Book Review: A Touch of Death

TW: Death, Torture

Dystopian books are always interesting to me. I love to see what spin an author puts on their image of the future. I haven’t been reading much dystopian fiction over the last year given that 2020 could have thrown us anything, but I’m happy to be getting back into the genre.

In the first book of Rebecca Crunden’s Outlands Pentalogy: A Touch of Death, the planet has been through a terrible battle between the humans and the mutants. The remaining humans are under the rule of one monarch in the Kingdom of Cutta. There is one religion and one language. Freedom and history are outlawed. The most important aspects of society are conformity, control, and continuation.The King requires that his subjects reproduce, and complemented pairs that produce 3 or more children are given grants.

But not everything is sunny in the Kingdom of Cutta. Famine and poverty are rampant outside the prosperous capital. Diseases such as the Plague and the Bite still ravage the population. Dissenters are imprisoned and often executed if their families are not of enough influence to prevent it.

And though the king took great strides to cover up the atrocities of the war, vile things still linger in the mountains. Catherine “Kitty” Taenia and Nate Anteros stumble upon an experimental serum while camping out in an abandoned building in the Nitoib Mountain Range, and find themselves inflicted with a strange infection. Nate is rapidly deteriorating, and they must race to find answers in a kingdom that likes to bury its mistakes.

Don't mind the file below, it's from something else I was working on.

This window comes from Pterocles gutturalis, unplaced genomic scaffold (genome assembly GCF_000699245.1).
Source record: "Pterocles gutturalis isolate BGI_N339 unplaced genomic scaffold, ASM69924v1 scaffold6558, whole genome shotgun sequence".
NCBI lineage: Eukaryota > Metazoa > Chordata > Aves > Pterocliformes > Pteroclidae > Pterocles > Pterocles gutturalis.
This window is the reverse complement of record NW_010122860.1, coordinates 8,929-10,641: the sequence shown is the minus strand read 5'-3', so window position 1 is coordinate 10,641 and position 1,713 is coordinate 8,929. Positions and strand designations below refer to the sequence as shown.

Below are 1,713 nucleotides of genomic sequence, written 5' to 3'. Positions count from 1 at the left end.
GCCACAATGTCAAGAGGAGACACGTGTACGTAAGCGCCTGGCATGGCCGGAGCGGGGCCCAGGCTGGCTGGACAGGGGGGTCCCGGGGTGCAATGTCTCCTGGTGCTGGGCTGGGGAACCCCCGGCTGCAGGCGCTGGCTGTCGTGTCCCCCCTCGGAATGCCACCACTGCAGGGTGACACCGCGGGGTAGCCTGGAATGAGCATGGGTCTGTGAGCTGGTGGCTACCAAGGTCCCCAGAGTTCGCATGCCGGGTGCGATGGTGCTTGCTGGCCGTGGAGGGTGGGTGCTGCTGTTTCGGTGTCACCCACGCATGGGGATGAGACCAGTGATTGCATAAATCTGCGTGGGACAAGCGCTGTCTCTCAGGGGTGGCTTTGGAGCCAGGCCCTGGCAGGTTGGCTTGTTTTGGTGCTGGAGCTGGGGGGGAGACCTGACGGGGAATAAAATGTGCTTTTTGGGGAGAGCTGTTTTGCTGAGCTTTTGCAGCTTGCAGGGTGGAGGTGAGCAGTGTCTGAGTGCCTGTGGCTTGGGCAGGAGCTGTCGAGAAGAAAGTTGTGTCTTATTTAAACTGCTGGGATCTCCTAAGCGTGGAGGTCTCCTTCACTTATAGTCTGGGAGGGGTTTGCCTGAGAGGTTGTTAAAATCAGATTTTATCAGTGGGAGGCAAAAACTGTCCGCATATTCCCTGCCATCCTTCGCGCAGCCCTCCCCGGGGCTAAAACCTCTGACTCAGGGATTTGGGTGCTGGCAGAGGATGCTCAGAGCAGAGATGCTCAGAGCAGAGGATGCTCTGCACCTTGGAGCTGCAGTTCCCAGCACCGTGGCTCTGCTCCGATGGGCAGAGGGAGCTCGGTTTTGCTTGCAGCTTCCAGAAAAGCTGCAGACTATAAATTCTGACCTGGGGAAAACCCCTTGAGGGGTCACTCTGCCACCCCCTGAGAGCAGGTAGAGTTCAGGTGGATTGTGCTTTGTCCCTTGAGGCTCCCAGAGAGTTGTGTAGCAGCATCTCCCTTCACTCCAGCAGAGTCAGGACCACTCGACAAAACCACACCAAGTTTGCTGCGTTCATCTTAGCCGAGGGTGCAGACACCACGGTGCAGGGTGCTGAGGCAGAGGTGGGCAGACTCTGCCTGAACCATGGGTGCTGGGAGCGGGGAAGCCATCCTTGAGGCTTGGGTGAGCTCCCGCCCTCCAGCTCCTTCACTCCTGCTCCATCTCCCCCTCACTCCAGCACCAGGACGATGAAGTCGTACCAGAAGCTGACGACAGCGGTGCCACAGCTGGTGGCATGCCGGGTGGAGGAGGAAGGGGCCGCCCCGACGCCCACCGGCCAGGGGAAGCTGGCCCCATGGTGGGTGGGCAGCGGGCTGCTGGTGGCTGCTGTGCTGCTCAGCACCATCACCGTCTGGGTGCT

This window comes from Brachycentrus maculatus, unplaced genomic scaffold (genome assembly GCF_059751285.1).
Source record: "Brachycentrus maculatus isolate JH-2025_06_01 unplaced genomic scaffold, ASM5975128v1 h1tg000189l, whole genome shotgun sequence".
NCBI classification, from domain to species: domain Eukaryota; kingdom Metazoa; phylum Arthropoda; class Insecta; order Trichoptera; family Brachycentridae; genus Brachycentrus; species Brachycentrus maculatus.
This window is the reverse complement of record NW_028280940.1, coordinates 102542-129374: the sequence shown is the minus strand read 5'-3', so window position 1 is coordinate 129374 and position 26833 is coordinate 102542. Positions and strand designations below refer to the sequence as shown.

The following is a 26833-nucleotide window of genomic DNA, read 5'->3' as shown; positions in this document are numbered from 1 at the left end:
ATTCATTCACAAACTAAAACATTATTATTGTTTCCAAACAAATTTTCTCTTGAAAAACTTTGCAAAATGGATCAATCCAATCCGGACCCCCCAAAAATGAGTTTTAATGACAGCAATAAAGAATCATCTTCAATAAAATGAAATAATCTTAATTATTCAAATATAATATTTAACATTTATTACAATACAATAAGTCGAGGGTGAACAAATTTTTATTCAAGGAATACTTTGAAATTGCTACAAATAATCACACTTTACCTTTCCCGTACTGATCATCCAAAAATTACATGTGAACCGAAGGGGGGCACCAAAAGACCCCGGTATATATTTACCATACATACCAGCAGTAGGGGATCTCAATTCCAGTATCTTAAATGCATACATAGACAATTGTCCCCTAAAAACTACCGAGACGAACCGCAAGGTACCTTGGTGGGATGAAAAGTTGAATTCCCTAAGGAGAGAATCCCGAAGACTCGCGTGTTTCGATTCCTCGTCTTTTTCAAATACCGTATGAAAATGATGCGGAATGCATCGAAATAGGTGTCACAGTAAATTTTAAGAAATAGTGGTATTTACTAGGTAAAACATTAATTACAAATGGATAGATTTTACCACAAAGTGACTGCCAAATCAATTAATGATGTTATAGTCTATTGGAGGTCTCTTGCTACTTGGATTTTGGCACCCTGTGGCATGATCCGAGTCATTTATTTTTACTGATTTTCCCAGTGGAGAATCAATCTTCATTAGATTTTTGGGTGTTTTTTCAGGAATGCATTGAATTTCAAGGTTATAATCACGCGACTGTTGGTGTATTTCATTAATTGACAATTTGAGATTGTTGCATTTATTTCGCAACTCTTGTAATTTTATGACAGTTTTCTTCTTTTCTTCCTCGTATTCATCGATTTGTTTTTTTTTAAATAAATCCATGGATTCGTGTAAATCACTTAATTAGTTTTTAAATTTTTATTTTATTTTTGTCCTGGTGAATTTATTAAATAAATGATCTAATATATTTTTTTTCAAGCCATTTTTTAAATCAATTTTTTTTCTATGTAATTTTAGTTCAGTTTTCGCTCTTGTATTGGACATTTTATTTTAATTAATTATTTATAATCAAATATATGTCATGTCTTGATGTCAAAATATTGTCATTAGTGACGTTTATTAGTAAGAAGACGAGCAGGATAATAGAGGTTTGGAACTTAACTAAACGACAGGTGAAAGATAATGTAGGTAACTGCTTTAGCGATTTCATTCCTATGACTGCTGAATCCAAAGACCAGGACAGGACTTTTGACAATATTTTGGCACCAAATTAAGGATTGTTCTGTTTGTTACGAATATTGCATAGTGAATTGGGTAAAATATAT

I loved this book. I loved the search for answers and the bond that Kitty formed with Nate as the story moved forward. It was clear that she had “bought-in” at a very early age, but after seeing things for herself and losing ones she loved, her mind changes about Cutta and even her own family. She has become a stronger, more resilient person.

I plan to read on in this series – I need to know how Kitty moves forward. I am so glad I got the opportunity to review this book! Thank you to Rebecca Crunden for providing me a copy for review!

I received a free copy of this book and am leaving this review voluntarily.

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